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    ABSTRACT: Background The incidence of chronic illnesses is increasing globally. Non-adherence to medications and other medication-related problems are common among patients receiving long-term medications. Medication use review (MUR) is a service provision with an accredited pharmacist undertaking structured, adherence-centered reviews with patients receiving multiple medications. MUR services are not yet available in community pharmacies in Qatar. Objective The current study aims to evaluate community pharmacists' knowledge, attitudes, and perception towards establishing MUR as an extended role in patient care. Setting Private community pharmacies in Qatar including chains and independent pharmacies. Methodology A cross-sectional survey using a self-administered questionnaire was conducted among licensed community pharmacists from December 2012 to January 2013. Data analysis was conducted using descriptive and inferential statistics. Main outcome measures Knowledge, attitudes, and practices related to MUR concept and services. Results A total of 123 participants responded to the survey (response rate 56 %). The mean total knowledge score was 71.4 ± 14.7 %. An overwhelming proportion of the participants (97 %) were able to identify the scope of MUR in relation to chronic illnesses and at enhancing the quality of pharmaceutical care. Furthermore, 80 % of the respondents were able to identify patients of priority for inclusion in an MUR program. However, only 43 % of the participants knew that acute medical conditions were not the principal focus of an MUR service, while at least 97 % acknowledged that the provision of MUR services is a great opportunity for an extended role of community pharmacists and that MUR makes excellent use of the pharmacist's professional skills in the community. The participants generally reported concerns about time, dedicated consultation area, and support staff as significant barriers towards MUR implementation. Conclusion This study suggests that community pharmacists in Qatar had sufficient knowledge about the concept of MUR and its scope, but there were still important deficiencies that warrant further education. The findings have important implications on policy and practice pertaining to the implementation of MUR as an extended role of pharmacists and as part of Qatar's National Health Strategy to move primary health care forward.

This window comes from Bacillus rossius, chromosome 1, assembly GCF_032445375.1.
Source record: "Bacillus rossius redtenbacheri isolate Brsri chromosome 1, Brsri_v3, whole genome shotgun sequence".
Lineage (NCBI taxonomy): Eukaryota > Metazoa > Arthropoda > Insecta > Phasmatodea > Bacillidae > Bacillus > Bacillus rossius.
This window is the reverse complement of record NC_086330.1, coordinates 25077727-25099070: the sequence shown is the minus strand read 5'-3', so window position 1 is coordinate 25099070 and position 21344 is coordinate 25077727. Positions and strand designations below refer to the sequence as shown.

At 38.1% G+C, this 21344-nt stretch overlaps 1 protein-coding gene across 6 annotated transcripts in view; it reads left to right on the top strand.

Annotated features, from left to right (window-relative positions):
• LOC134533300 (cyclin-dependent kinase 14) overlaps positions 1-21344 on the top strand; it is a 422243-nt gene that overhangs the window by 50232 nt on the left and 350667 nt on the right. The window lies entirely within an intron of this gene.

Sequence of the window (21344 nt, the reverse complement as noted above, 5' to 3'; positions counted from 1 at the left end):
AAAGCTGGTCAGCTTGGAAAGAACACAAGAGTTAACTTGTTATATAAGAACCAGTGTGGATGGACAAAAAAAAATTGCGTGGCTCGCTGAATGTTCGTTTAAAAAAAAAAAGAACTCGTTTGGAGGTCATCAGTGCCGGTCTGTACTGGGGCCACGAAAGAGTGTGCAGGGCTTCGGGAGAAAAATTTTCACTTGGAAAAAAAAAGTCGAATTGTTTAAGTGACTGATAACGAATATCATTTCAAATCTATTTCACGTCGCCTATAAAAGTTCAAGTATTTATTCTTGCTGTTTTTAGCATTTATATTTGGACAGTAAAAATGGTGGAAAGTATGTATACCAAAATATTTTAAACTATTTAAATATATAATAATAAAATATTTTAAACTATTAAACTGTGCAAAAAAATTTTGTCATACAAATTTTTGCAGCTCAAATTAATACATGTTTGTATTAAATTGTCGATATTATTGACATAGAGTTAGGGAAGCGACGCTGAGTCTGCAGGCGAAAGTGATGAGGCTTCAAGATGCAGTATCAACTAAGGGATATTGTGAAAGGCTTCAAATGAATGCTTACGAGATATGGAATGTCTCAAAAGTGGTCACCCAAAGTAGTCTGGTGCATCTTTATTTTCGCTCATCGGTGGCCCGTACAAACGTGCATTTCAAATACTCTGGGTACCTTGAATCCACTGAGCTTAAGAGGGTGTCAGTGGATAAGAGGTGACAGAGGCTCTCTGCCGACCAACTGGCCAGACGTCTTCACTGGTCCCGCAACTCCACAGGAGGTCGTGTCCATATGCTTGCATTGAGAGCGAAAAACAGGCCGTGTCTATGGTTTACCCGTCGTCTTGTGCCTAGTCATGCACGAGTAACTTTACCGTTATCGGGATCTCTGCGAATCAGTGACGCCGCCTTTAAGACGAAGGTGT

International Journal of Clinical Pharmacy 10/2014; 36(6). DOI:10.1007/s11096-014-0025-8 · 1.25 Impact Factor
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    ABSTRACT: It is well established that unmarried people have higher mortality from circulatory diseases and higher all-cause mortality than the married, and these marital status differences seem to be increasing. However, much remains to be known about the underlying mechanisms. Our objective was to examine marital status differences in the purchase of medication for circulatory diseases, and risk factors for them, which may indicate underuse of such medication by some marital status groups. Using data from registers covering the entire Norwegian population, we analysed marital status differences in the purchase of medicine for eight circulatory disorders by people aged 50-79 in 2004-2008. These differences were compared with those in circulatory disease mortality during 2004-2007, considered as indicating probable differences in disease burden. The unmarried had 1.4-2.8 times higher mortality from the four types of circulatory diseases considered. However, the never-married in particular purchased less medicine for these diseases, or precursor risk factors of these diseases, primarily because of a low chance of making a first purchase. The picture was more mixed for the divorced and widowed. Both groups purchased less of some of these medicines than the married, but, especially in the case of the widowed, relatively more of other types of medicine. In contrast to the never-married, divorced and widowed people were as least as likely as the married to make a first purchase, but adherence rates thereafter, indicated by continuing purchases, were lower. The most plausible interpretation of the findings is that compared with married people, especially the never-married more often have circulatory disorders that are undiagnosed or for which they for other reasons underuse medication. Inadequate use of these potentially very efficient medicines in such a large population group is a serious public health challenge which needs further investigation. It is possible that marital status differences in use of medicines for circulatory disorders combined with an increasing importance of these medicines have contributed to the widening marital status gap in mortality observed in several countries. This also requires further investigation.
    11/2014; 15(1):65. DOI:10.1186/2050-6511-15-65


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Oct 3, 2014